The other problem was Alice’s reaction to her diagnosis. Again, it did not feel authentic. I don’t want to give too much away, but she settled on her course of action in response to hearing her illness was terminal too quickly without any disbelief, rage or despair, I just could not see that as a natural reaction to what she was told at the age of 26. Following on from this is the Manual. Would she really have wanted Two to do what she asked her? For her to relive those moments with Alex, given how Alice felt about him? This comes back to her saintliness again, I suppose. I just didn’t believe it, I’m afraid. I realise that this is not likely to be a popular opinion and maybe the failure is mine in being old and cynical and being unable to suspend my disbelief enough to invest in the story without these niggling thoughts, but I couldn’t. My reactions are very likely coloured by certain experiences I have had in my own life, but isn’t that true of all of us and every book we read? We all come to a novel with our own slant on the world.
I really think this is a book everyone should read. It is a beautiful story for sure. It is well-written and plotted and covers some very emotive and relevant topics. Everyone will have a different reaction to it and most of the reviews I have read so far seem to be wholly positive so I think my issues may be peculiar to me. You need to read the book and make up your own minds, it may end up being your favourite book of the year.
I Give You My Heart is out now and you can purchase a copy here.
If you would like the chance to win a signed hardback copy of the book with a personalised message, click the Rafflecopter link below:
*Terms and Conditions –UK entries welcome. Please enter using the Rafflecopter box above. The winner will be selected at random via Rafflecopter from all valid entries and will be notified by Twitter and/or email. If no response is received within 7 days then I reserve the right to select an alternative winner. Open to all entrants aged 18 or over. Any personal data given as part of the competition entry is used for this purpose only and will not be shared with third parties, with the exception of the winners’ information. This will passed to the giveaway organiser and used only for fulfilment of the prize, after which time I will delete the data. I am not responsible for despatch or delivery of the prize.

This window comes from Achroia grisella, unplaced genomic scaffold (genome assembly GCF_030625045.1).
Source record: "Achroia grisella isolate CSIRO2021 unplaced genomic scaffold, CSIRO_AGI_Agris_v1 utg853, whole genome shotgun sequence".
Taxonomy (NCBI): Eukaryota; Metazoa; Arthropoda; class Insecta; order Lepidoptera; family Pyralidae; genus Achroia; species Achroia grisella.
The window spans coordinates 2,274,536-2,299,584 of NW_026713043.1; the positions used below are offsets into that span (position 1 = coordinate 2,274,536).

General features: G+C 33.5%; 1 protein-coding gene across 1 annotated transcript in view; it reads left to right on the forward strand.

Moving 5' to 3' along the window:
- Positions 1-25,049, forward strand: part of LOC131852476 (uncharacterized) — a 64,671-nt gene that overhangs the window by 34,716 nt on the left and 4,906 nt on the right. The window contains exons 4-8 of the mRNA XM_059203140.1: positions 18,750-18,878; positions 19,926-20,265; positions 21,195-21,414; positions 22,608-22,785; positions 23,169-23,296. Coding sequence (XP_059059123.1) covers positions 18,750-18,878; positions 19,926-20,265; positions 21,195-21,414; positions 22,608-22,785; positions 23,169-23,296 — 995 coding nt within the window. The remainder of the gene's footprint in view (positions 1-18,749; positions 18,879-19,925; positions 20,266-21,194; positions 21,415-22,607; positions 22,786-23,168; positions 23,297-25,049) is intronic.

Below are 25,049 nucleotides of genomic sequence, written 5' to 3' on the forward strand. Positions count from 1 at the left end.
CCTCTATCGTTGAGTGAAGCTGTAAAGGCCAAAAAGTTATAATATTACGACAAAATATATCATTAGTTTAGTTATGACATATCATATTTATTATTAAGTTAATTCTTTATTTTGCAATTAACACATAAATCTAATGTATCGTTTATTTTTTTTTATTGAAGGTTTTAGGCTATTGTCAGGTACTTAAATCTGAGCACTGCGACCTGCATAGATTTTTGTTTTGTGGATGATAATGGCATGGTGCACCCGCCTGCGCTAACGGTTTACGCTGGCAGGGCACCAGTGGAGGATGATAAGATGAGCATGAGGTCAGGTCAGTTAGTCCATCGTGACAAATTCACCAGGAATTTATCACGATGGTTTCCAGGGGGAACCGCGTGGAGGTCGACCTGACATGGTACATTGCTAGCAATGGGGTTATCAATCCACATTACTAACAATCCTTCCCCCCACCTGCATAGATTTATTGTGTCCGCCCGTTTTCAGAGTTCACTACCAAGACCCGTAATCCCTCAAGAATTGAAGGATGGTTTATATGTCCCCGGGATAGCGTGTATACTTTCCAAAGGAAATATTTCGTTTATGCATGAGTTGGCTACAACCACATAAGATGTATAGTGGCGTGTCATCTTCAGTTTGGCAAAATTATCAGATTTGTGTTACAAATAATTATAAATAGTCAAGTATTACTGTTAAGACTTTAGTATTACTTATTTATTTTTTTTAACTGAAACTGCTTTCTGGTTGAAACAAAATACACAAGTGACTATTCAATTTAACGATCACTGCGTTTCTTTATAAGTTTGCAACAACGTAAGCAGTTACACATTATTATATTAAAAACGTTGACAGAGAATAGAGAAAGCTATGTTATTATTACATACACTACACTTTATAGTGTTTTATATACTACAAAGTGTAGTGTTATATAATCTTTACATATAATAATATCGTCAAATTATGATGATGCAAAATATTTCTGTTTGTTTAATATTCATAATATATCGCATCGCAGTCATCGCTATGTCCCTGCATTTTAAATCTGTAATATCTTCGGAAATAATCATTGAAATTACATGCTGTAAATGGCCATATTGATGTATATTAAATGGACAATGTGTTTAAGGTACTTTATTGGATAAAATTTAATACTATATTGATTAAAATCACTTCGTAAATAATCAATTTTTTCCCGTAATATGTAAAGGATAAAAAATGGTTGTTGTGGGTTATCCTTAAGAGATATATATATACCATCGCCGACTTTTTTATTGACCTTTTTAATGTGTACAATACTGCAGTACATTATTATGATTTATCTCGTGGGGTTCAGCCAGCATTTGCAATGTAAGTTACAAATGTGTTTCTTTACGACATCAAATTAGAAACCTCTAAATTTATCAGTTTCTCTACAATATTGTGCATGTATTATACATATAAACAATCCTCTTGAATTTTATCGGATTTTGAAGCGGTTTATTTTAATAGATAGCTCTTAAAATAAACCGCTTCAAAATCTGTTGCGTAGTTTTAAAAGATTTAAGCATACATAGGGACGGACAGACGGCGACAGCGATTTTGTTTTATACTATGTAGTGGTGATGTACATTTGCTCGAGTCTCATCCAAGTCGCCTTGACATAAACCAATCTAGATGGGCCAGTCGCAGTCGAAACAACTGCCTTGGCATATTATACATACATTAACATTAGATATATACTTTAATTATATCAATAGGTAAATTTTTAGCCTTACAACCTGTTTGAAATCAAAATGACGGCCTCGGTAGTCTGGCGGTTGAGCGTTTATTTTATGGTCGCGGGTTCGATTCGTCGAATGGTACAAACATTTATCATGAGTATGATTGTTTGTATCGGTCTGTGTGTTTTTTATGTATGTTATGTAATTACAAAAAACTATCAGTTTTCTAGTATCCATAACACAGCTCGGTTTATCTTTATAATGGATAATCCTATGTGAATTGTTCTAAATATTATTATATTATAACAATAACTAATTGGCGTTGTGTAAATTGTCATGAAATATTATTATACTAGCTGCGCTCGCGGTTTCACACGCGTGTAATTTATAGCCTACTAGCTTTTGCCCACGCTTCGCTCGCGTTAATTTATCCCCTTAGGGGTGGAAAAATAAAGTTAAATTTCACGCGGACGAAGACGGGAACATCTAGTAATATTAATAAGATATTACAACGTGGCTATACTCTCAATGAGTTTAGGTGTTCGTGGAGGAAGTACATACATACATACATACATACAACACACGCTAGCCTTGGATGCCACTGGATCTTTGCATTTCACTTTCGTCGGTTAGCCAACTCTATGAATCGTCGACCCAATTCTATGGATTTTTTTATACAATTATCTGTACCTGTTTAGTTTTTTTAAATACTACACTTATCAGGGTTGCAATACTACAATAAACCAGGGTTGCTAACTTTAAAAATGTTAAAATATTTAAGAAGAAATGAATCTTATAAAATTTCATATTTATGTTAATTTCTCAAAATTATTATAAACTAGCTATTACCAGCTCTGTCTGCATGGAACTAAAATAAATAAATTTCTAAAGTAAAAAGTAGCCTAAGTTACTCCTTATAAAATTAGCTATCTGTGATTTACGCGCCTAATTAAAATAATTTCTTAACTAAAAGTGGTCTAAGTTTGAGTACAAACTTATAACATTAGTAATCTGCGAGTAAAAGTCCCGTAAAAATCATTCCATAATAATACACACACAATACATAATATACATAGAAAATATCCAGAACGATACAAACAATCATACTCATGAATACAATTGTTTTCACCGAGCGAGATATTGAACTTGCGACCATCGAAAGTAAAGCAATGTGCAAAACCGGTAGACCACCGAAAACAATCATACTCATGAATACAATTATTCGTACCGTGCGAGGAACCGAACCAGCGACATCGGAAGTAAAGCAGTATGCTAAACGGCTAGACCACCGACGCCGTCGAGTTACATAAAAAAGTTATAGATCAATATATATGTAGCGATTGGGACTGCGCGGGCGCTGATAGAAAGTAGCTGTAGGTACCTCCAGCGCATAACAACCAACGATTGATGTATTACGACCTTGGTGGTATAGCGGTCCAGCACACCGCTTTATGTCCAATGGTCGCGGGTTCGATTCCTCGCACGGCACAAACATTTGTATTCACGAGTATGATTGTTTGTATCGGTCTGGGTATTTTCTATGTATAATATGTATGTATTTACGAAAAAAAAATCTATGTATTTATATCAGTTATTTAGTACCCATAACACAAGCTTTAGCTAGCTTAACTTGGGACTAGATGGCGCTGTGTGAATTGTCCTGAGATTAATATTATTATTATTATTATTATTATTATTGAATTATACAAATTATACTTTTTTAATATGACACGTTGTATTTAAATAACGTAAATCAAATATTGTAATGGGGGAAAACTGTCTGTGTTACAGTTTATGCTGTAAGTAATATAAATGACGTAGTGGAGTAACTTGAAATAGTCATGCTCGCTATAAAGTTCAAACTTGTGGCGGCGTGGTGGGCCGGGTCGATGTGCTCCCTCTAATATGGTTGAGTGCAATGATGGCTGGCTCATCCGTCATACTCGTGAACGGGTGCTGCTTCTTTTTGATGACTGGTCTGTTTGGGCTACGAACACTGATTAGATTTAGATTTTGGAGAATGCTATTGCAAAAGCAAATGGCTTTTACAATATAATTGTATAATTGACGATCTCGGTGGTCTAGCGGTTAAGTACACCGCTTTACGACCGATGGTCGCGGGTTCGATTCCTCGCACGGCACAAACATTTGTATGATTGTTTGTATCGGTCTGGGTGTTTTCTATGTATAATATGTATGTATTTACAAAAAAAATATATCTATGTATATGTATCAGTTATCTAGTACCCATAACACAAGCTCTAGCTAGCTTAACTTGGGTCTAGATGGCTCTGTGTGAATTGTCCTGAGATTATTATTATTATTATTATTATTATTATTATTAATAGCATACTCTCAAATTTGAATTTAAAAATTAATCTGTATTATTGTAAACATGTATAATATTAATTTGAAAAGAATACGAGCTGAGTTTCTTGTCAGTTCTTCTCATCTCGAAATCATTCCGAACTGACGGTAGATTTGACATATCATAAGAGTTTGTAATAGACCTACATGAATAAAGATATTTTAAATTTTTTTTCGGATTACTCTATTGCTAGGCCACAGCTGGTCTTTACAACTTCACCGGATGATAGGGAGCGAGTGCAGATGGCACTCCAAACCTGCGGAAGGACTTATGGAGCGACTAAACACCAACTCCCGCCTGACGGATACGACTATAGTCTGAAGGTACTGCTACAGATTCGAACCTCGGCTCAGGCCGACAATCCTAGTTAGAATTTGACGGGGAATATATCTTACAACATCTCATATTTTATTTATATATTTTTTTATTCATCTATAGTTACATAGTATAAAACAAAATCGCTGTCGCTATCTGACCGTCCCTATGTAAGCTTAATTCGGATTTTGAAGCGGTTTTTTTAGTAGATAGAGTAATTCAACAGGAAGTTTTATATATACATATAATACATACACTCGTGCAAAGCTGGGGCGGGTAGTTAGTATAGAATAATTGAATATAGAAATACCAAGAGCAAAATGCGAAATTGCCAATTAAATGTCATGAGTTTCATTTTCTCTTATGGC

To get a different perspective on the book, make sure you check out the rest of the blogs on the tour:
About the Author
SarahJane is the debut author of ‘I Give You My Heart’ which is due to be published on September 1st 2018.
SarahJane was born in Scotland but grew up in the Cheshire countryside, which is home to her. After a few years living in Oxfordshire and Buckinghamshire, where she went to secondary school, she has now settled back in Cheshire in a quirky flat surrounded by trees, birds and rolling fields.
A marketing professional since finishing her formal education SarahJane is delighted to be following her writing dream. She still works part-time as a Marketing Manager, whilst furiously penning her second novel.
Harbouring an adventurous spirit, SarahJane loves to travel, be surrounded by the wilderness or be riding Cornish waves.
SarahJane loves to read (ideally by the sea!). She was raised on the greatest love stories, which is where her romantic soul comes from. She is in love with love…Mr Darcy’s brooding looks in Pride and Prejudice; Julia Roberts and Richard Gere’s arresting chemistry in Runaway Bride; the intensely emotional Titanic; going weak at the knees for Danny Zuko in Grease; Cecilia Ahern’s heartbreaking P.S. I Love You and Patrick Swayze’s mega moves in Dirty Dancing.
Connect with Sarahjane:
Facebook: Sarahjane Ford Author